CROOKS. I seen hundreds of men come by on the road and on the ranches, bindles on their back and that same damn thing in their head. Hundreds of 'em. They come and they quit and they go on. And never a god- damn one of 'em gets it. Jus' like heaven. Everybody wants a little piece of land. And nobody gets no land.

From the 1870s until about 1930, California's wheat and fruit crops were harvested in large part by itinerant workers, mostly single men for whom roving became habitual. Some toted blanket rolls or bindles on their backs…wages were low, living quarters were squalid, and opportunities for advancement practically non-existent. Even the most resolute and ambitious worker typically met with failure and perforce took to roving…to be a farm worker was to be among California's dispossessed, a powerless, degraded, ill-paid fraternity. “It is the constant craving for human company, for friends, that is so strong among the floating class,” noted researcher Frederick C. Mills in a journal kept early in the century. “Denied wives, or families, or circles of sympathetic friends, this feeling can only be partially satisfied through the institution of 'partners'. Most men hate to travel alone on the road.” The isolated and rootless existence of the itinerant is the historicity that Steinbeck represents…

GEORGE. Guys like us that work on ranches is the loneliest guys in the world. They ain't got no family. They don't belong no place.

Certainly he [John Steinbeck] would have been familiar with the loneliness of the working stiff. Born in Salinas, California, in 1902, Steinbeck grew up in one of the richest agricultural valleys in California…In high school and college he worked in the fields and packing plants, listening to the stories and absorbing the speech of the working man. For nearly two years in the early 1920s after dropping out of Stanford Univeristy, he roved the California valleys, finding work on ranches owned by Spreckels Sugar, a company that controlled huge tracts throughout the Salinas Valley…indeed the episode that inspired Of Mice and Men probably occurred on one of these ranches. Working as a bindle stiff himself in the early 1920s Steinbeck saw a huge and troubled man kill a ranch foreman…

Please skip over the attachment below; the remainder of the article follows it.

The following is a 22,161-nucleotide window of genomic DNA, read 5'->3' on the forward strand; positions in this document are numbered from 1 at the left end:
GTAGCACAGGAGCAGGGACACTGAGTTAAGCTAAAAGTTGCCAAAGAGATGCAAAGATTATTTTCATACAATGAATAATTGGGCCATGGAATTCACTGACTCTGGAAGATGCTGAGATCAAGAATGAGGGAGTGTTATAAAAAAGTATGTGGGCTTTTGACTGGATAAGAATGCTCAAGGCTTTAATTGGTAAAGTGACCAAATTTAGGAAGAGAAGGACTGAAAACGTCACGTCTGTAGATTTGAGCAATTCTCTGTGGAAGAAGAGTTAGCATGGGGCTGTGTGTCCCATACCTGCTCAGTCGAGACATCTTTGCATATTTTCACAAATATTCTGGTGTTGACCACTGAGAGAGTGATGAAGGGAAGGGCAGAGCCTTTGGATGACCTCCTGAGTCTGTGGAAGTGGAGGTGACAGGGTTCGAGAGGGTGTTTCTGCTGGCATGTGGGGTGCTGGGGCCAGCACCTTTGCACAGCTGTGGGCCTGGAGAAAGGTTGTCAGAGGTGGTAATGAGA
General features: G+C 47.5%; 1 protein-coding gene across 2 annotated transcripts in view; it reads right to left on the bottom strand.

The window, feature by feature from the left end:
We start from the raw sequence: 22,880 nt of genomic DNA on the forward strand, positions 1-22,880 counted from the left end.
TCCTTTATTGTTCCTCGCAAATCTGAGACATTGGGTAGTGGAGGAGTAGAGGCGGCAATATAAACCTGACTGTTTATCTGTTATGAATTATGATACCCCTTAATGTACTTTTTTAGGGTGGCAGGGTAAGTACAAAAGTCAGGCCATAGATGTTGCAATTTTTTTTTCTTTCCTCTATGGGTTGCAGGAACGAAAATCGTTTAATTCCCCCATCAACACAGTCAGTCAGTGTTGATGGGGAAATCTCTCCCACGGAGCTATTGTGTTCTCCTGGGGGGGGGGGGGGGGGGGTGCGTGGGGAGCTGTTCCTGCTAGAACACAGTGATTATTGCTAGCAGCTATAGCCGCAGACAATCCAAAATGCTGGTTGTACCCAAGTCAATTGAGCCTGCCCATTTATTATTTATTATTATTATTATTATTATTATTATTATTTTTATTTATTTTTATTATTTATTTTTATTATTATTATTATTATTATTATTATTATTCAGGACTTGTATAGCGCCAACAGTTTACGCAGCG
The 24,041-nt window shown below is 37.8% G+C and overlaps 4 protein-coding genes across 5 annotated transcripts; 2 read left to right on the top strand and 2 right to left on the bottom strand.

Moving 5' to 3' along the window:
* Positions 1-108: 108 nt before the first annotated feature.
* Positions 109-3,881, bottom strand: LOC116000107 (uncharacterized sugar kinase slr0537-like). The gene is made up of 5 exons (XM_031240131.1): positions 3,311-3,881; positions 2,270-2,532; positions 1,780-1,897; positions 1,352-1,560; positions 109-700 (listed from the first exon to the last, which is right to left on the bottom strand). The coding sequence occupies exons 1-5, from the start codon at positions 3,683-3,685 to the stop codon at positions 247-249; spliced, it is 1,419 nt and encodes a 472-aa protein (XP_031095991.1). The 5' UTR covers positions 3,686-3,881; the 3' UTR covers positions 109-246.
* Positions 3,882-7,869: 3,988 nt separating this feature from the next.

To hone in on the working man's plight, Steinbeck rewrote the scene that he had witnessed years earlier. What he saw was the clash between a troubled worker and his boss, between the powerless and the elite…a world where personal interaction was marked by instances of petty control, misunderstanding, jealousy and callousness. The political reality Steinbeck examined in Of Mice and Men, set 'a few miles south of Soledad'—Spanish for 'solitude'—is the intense loneliness and anger engendered by hopelessness…

GEORGE. I ain't got no people. I seen guys that go round on the ranches alone. That ain't no good. After a while they get mean. They get wantin' to fight all the time.

Of Mice and Men was the first book Steinbeck began with a sense of artistic independence born of personal security. It came after film rights were paid for the 1935 Tortilla Flat and In Dubious Battle became a best-seller…for Of Mice and Men he created his own genre, the play/novelette. “The work I am doing now,” he wrote to his agents in April 1936, “is neither a novel nor a play, but a kind of playable novel. Written in a novel form but so scened and set that it can be played as it stands…”

The title that Steinbeck finally selected underscores the unpredictability of existence as well as its promise, Lennie and George's blasted dream to “live off the fatta the land.” Taken from a Robert Burns poem, the novel's title suggests the transitory quality of even the “best laid schemes.” The poem tells of an unfortunate field mouse whose home is flattened by a plow…